In addition In addition to the many historical figures associated with Belair is the City’s Revolutionary War patriot, Major Thomas Lancaster Lansdale. Lansdale joined the American forces in July, 1776. By December of 1776 he was made Captain in the Fourth Regiment, and was later promoted to Major in the Third Maryland Regiment in 1779. Having been taken a Prisoner of War twice during the Revolution, he served in the colonial forces until the peace was signed in 1783. Major Lansdale’s grave records his life from 1748 to 1803. His remains rest in Major Thomas Lancaster Lansdale Park, on Collington Road (MD 197), opposite the Bowie Town Center. 

The Ogle Family

Throughout the 18th and early 19th century, the Ogle family used Belair as a country estate. Their Annapolis townhouse, Ogle Hall, still stands, and served as the U. S. Naval Academy Alumni House until 2022, when it was sold to a private entity. Benjamin Ogle II sold the Annapolis house in 1815 and again made Belair his family’s full-time residence. The Ogles remained at Belair through the next generation, but the financial havoc of the Civil War proved too much for the final owner, George Cooke Ogle, who was forced to sell the estate in 1871. The house passed through a number of hands for the remainder of the century, breaking that trend in 1898 when New York banker James T. Woodward, President of the Hanover Bank, purchased the estate.

The Woodwards Assume Ownership of Belair and Establish the Belair Stud

The Woodward period marked a substantial revival for the Belair Estate. Woodward, from an old Southern Maryland family, enjoyed making additions to the property as well as to the Mansion itself. Around 1907 he added a new stable building, now restored as the Belair Stable Museum. 

Upon James’ death, his nephew, William, inherited Belair. The Woodward family would later field some of the most important Thoroughbred race horses of the twentieth century under the colors of the Belair Stud Stable.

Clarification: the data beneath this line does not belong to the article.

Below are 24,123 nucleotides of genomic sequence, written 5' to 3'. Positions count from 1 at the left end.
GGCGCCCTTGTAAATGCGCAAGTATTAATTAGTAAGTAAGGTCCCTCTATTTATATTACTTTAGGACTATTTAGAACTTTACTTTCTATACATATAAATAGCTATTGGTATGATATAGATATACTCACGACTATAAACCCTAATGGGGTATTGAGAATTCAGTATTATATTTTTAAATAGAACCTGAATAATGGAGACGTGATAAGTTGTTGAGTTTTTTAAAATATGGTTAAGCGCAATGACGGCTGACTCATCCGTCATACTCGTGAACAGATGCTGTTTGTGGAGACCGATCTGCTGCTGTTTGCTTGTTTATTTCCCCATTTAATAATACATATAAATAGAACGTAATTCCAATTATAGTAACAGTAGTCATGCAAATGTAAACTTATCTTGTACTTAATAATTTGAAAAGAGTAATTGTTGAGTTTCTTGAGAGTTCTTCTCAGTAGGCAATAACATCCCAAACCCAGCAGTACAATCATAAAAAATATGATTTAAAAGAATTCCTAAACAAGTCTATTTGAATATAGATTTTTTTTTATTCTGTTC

Two Triple Crown winners were raised on the estate. Belair’s Gallant Fox took the title in 1930. His son, Omaha, was the Triple Crown winner of 1935. They represent the only father/son horses to have ever captured the Triple Crown. Later, Belair’s Nashua would be hailed as the “Horse of the Year” in 1955. The Woodwards, who lived permanently in New York, visited Belair often, a trip easily accomplished by the estate’s proximity to the Pennsylvania Railroad Station in Bowie.

The Railroad Comes to Prince George's County

Adding to the richness of the area was the region’s close proximity to Washington, D.C., and to Baltimore. With what would become Bowie sitting directly between the two great cities, a town naturally developed around the issue of transportation. Discussions as early as the 1850s had centered on creating a railroad into this part of the county, which would then extend down into Southern Maryland. 

One of the area’s principal families, the Bowies, took a strong role in the creation of the railroads in Prince George’s County. In 1853, Col. William D. Bowie succeeded in convincing the Maryland Legislature to charter the Baltimore and Potomac Railroad Company designed to serve Southern Maryland. Oden Bowie served as president of the company. A number of issues caused the effort to flounder initially, and the coming of the Civil War delayed all further plans.